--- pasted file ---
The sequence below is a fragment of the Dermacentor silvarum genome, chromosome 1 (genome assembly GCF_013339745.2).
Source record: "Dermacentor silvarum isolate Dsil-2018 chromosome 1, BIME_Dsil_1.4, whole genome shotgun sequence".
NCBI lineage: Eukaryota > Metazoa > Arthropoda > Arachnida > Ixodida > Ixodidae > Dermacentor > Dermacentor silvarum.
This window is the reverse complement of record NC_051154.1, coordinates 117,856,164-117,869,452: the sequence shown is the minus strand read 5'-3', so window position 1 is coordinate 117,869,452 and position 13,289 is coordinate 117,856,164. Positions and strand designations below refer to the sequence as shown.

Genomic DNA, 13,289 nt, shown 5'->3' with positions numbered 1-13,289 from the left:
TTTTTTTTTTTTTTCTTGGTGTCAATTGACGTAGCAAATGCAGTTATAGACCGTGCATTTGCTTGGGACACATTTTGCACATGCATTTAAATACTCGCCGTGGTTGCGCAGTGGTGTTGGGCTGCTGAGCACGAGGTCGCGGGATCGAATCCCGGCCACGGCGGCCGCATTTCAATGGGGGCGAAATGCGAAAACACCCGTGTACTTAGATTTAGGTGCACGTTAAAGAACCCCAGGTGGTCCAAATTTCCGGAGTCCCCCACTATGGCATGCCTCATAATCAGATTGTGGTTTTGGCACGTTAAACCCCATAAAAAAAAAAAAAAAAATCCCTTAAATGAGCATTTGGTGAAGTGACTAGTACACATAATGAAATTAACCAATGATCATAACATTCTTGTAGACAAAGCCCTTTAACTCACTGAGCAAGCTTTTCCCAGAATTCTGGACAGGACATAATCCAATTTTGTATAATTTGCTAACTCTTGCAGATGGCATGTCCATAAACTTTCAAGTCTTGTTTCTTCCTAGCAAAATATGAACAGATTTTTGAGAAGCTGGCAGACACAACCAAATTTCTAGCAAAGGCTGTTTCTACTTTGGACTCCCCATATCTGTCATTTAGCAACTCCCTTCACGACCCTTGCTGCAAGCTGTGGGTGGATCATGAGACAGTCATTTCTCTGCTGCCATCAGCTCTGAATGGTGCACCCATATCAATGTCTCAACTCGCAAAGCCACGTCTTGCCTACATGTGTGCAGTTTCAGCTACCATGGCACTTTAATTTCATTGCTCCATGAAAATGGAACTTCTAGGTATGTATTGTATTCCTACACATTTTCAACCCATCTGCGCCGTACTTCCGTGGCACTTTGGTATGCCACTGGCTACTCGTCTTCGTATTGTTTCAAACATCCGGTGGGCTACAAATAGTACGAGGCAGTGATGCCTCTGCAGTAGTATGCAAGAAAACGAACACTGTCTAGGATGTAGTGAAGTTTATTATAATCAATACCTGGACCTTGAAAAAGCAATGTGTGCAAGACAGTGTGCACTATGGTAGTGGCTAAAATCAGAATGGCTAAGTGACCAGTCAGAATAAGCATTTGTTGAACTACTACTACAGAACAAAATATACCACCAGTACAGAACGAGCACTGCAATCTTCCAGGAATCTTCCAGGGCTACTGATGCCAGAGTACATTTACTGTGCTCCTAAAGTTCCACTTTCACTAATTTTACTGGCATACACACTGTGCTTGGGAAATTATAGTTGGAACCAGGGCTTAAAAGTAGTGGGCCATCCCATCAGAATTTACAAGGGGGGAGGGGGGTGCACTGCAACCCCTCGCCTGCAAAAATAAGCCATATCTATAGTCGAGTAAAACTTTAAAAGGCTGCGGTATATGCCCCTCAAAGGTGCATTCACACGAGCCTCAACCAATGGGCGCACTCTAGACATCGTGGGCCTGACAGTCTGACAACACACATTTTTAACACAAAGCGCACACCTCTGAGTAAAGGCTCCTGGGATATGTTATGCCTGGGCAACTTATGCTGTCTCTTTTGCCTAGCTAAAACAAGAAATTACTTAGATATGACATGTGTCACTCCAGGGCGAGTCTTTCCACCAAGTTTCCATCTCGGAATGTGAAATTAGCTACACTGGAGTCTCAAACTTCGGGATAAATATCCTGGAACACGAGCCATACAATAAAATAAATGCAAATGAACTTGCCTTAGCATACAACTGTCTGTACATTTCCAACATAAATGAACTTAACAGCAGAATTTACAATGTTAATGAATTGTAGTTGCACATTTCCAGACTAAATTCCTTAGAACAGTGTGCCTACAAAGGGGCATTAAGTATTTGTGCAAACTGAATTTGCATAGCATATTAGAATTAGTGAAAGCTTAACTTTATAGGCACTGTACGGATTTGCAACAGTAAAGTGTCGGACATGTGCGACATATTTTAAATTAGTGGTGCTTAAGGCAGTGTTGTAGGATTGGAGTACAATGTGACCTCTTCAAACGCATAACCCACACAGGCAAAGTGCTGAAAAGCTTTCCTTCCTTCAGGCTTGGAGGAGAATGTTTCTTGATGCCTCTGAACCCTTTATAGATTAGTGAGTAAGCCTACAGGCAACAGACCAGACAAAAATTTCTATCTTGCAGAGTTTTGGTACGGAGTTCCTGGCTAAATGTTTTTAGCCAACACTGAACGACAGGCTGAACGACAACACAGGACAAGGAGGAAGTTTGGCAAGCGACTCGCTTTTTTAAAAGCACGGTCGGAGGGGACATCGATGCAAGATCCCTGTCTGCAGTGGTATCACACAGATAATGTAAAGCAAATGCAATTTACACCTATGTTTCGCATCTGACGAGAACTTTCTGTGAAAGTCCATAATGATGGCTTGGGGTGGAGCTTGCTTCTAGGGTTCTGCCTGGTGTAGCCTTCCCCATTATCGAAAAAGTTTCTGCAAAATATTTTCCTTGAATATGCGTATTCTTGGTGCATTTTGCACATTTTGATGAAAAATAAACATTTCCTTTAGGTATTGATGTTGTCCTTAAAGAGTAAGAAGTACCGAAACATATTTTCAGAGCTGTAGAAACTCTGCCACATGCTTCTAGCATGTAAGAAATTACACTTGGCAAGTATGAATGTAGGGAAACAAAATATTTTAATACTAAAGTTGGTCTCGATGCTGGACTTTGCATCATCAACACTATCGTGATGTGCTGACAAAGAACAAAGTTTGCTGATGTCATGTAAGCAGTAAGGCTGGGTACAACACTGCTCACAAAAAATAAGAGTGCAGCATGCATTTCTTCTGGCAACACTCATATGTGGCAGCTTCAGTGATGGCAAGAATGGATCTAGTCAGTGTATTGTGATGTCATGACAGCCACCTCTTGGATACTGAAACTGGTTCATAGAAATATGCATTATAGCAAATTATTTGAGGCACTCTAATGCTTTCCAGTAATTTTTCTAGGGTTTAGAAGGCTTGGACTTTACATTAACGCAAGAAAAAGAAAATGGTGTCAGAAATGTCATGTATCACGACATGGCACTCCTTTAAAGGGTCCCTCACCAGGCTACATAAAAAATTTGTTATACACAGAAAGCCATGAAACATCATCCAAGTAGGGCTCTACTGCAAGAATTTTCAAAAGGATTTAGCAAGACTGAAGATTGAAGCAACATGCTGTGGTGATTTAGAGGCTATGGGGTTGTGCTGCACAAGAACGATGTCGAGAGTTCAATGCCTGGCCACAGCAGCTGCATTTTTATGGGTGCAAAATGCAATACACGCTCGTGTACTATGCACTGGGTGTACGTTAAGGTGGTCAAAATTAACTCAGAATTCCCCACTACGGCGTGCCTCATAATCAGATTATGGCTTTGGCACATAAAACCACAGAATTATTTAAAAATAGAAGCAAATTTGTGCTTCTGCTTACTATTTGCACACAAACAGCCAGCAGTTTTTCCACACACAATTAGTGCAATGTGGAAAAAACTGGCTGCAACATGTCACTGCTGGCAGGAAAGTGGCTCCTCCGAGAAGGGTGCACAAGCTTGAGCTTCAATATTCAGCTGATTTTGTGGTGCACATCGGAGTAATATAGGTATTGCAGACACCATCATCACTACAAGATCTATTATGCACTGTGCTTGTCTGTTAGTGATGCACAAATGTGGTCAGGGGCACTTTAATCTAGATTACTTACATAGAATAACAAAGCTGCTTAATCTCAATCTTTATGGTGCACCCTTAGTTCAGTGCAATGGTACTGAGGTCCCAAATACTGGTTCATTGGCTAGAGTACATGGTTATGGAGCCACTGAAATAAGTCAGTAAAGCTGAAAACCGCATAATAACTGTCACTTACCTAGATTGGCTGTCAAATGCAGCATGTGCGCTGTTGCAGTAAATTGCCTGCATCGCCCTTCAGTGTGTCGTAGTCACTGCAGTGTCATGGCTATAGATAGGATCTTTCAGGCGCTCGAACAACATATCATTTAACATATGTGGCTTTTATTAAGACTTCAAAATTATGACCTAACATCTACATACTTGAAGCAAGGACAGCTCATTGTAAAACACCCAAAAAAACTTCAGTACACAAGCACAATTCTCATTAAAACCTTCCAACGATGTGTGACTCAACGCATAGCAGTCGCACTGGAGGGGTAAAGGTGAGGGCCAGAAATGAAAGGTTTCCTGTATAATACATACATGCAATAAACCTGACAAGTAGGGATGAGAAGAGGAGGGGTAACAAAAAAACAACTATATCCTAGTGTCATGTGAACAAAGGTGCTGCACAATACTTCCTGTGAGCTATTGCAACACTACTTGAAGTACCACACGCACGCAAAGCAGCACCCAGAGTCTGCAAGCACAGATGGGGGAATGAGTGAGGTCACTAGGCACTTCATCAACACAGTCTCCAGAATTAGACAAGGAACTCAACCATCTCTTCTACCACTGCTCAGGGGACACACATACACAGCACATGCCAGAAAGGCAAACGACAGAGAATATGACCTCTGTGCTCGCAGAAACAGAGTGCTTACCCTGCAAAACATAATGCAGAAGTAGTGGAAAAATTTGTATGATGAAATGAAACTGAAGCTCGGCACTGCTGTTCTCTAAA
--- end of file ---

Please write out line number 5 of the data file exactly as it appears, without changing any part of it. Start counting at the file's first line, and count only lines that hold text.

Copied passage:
Genomic DNA, 13,289 nt, shown 5'->3' with positions numbered 1-13,289 from the left: